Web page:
Review: Diary of the Dead

Diarrhea of the Dead

(contains minor spoilers)

I wanted to do a review of the Pang brother’s 2006 film, Re-Cycle but unfortunately I couldn’t find the damn thing so I just fell back onto the next best thing: another zombie flick. A Romero flick, no less. Fans of Romero lately have kind of grown cankerous. Especially since Romero’s last effort, Land of the Dead, divided hardcore fans and critics alike. Will the latest Dead flick follow the trend? Find out after the jump…

Suffice to say, this isn’t one of George A. Romero’s best movies but it is a good title in the Dead series. Personally, I would have to go with Dawn as the magnum opus of the series but that is just mere opinion. Anyway, Diary’s plot revolves around a band of college students from the University of Pittsburgh filming their own undead zombie/mummy flick. However, around them, the structures of the world are degrading as the dead actually begin to rise.

Shot like a fake documentary and narrated by Debra (Michelle Morgan), the cameraman’s headstrong girlfriend. The movie documents the progressive effects of the uprising of the recently deceased. UnlikeHey, where's Scooby? previous zombie flicks where the infected only become zombies, anybody who dies without contact from a zombie becomes a zombie anyhow. Yeah, it sucks but so does having your brain fried with defibrillators post-mortem.

Speaking of which, the kills in this movie are quite creative. I won’t spoil them for you (except the one I just mentioned, oops…) but Romero’s flicks tend to have some great executions on film, whether it be in Land or Day. So, if you’re a fan of Romero’s work just for the stylistic snuffing, you will not be disappointed. However, the gore in this movie in comparison to past iterations is minimal. Sure, there are some blood splattery here and there but don’t expect buckets of blood ala Peter Jackson’s Dead Alive. (Another movie I must recommend.)

George mentioned in a couple of interviews that Diary was sort of a kick-start to the Dead series, indicating that Diary was going to be the Night of the Living Dead of the new era. While I like the tenacity, I happen to disagree. Although this movie is intriguing, I don’t think it’d be the hallmark of a new Dead trilogy. (However, Night did receive a lot of mixed criticisms when it was first released so I might eat my words later.)

For instance, the acting in some spots is a little wooden. Little emotion is felt through the characters as if they have been through this same thing before. I don’t know if that was the intention because of shellshock or what but it just didn’t feel right with the overall theme of the world becoming a disaster zone. The only two characters I admired was Debra and the old professor, Andrew Maxwell (Scott Wentworth), who is just a total badass with his archery skills.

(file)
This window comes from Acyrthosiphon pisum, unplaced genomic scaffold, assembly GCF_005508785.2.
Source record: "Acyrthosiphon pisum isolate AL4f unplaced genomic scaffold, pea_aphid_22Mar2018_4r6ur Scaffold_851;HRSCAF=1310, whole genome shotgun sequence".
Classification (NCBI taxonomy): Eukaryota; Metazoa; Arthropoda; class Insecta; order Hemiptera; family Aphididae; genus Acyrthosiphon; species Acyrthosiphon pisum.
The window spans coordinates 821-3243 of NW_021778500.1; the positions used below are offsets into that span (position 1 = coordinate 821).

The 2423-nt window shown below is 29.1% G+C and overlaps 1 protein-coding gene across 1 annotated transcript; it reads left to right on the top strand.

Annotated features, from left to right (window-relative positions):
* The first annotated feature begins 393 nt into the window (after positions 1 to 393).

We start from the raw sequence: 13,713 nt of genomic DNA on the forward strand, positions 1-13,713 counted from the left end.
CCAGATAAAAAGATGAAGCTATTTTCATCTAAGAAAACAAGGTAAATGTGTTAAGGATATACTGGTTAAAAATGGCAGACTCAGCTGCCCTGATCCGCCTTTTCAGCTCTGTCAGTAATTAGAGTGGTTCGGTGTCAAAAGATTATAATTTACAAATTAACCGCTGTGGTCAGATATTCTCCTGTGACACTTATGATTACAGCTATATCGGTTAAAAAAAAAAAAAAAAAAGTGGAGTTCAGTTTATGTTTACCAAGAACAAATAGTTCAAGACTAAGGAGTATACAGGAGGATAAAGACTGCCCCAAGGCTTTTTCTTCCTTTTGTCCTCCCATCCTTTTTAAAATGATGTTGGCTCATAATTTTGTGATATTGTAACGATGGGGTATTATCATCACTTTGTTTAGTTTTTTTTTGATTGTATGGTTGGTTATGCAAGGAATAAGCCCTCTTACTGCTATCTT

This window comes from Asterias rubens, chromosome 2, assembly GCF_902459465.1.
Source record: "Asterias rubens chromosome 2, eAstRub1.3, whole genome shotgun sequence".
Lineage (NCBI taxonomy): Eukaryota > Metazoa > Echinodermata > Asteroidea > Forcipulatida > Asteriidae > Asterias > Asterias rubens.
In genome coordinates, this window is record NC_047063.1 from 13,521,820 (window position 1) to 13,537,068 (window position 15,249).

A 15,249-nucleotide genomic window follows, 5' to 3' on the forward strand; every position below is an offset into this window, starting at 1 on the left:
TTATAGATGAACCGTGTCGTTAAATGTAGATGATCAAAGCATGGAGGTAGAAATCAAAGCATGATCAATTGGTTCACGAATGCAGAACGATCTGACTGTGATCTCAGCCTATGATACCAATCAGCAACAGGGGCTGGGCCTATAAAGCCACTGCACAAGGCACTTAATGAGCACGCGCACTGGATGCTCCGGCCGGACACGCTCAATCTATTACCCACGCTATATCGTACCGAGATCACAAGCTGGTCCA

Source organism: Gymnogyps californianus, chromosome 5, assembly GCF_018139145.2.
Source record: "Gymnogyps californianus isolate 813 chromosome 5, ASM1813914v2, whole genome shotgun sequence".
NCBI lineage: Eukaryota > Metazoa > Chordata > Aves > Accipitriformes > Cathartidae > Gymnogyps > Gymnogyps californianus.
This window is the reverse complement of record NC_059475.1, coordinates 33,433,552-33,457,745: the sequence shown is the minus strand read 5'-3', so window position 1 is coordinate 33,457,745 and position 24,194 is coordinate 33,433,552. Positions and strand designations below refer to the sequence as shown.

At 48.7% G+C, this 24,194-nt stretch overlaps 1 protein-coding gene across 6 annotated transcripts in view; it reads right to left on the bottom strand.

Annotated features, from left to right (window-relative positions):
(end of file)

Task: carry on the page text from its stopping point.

Debra really carried the whole movie with her due to her being at odds with her boyfriend, Jason (Joshua Close), the ambitious and excessively opportunistic filmmaker who films the majority of what happens in the movie. It’s a good thing too because if I was there, I would smack Jason in the face with the camera for not helping people while they we’re in distress. Because of this though, his character was executed surprisingly well considering how irritating the character was throughout the film

Shoot the Dead!The character Jason was probably the embodiment of the obligatory social commentary in the movie. Like every Dead film before it, there is an underlying, somewhat cynical, message about what’s taking place. Dawn of the Dead, for example, was about rampant consumerism while Land was about elitism within the current administration. Diary takes a jab (at times, unfairly so) at the culture of blogging and online social networking.

Not to say Romero’s commentary doesn’t have merit. A lot of people would rather sit in the sidelines, handi cams fully charged, ready to shoot the next tragedy that comes their way. Perhaps this was the message that was to be conveyed about our indifferent attitudes and how we would rather rubber neck and accident than go out and help.

In the end though, Romero’s latest effort is pretty damn decent. Sure, it’s not like the glory days of Dawn where we get to see buckets of Savini’s hyper-contrast blood plastered on the screen, but Romero still has the ambition and talent of conveying a message through a simple medium like the zombie genre, whether it be about consumerism, obesity, or high gas prices.

Yeah, you know what? I am going to pitch that idea for this next movie. Fuel of the Dead. When there is no more oil, the dead will dry up the earth!

Rating: 3.5/5


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